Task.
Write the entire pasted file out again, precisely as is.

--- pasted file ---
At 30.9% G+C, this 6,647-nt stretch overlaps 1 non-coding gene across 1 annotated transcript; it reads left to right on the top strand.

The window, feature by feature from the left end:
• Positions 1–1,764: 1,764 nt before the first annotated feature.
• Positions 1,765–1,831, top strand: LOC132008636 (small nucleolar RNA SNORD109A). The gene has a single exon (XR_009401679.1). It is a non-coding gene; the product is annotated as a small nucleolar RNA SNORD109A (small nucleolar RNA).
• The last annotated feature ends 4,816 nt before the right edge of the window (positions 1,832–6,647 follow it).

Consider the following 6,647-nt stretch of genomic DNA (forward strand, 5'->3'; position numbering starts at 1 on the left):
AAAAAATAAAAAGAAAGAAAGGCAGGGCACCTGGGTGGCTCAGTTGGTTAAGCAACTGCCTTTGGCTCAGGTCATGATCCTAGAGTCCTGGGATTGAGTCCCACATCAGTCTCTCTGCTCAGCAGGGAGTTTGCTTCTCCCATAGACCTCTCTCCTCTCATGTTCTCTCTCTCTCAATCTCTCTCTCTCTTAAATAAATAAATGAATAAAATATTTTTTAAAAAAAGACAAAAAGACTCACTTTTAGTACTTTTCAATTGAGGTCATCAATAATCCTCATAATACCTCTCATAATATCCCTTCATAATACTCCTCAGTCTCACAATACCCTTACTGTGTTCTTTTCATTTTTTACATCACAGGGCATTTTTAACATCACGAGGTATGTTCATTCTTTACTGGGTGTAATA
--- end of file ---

At 30.9% G+C, this 6,647-nt stretch overlaps 1 non-coding gene across 1 annotated transcript; it reads left to right on the top strand.

The window, feature by feature from the left end:
• Positions 1–1,764: 1,764 nt before the first annotated feature.
• Positions 1,765–1,831, top strand: LOC132008636 (small nucleolar RNA SNORD109A). The gene has a single exon (XR_009401679.1). It is a non-coding gene; the product is annotated as a small nucleolar RNA SNORD109A (small nucleolar RNA).
• The last annotated feature ends 4,816 nt before the right edge of the window (positions 1,832–6,647 follow it).

Consider the following 6,647-nt stretch of genomic DNA (forward strand, 5'->3'; position numbering starts at 1 on the left):
AAAAAATAAAAAGAAAGAAAGGCAGGGCACCTGGGTGGCTCAGTTGGTTAAGCAACTGCCTTTGGCTCAGGTCATGATCCTAGAGTCCTGGGATTGAGTCCCACATCAGTCTCTCTGCTCAGCAGGGAGTTTGCTTCTCCCATAGACCTCTCTCCTCTCATGTTCTCTCTCTCTCAATCTCTCTCTCTCTTAAATAAATAAATGAATAAAATATTTTTTAAAAAAAGACAAAAAGACTCACTTTTAGTACTTTTCAATTGAGGTCATCAATAATCCTCATAATACCTCTCATAATATCCCTTCATAATACTCCTCAGTCTCACAATACCCTTACTGTGTTCTTTTCATTTTTTACATCACAGGGCATTTTTAACATCACGAGGTATGTTCATTCTTTACTGGGTGTAATA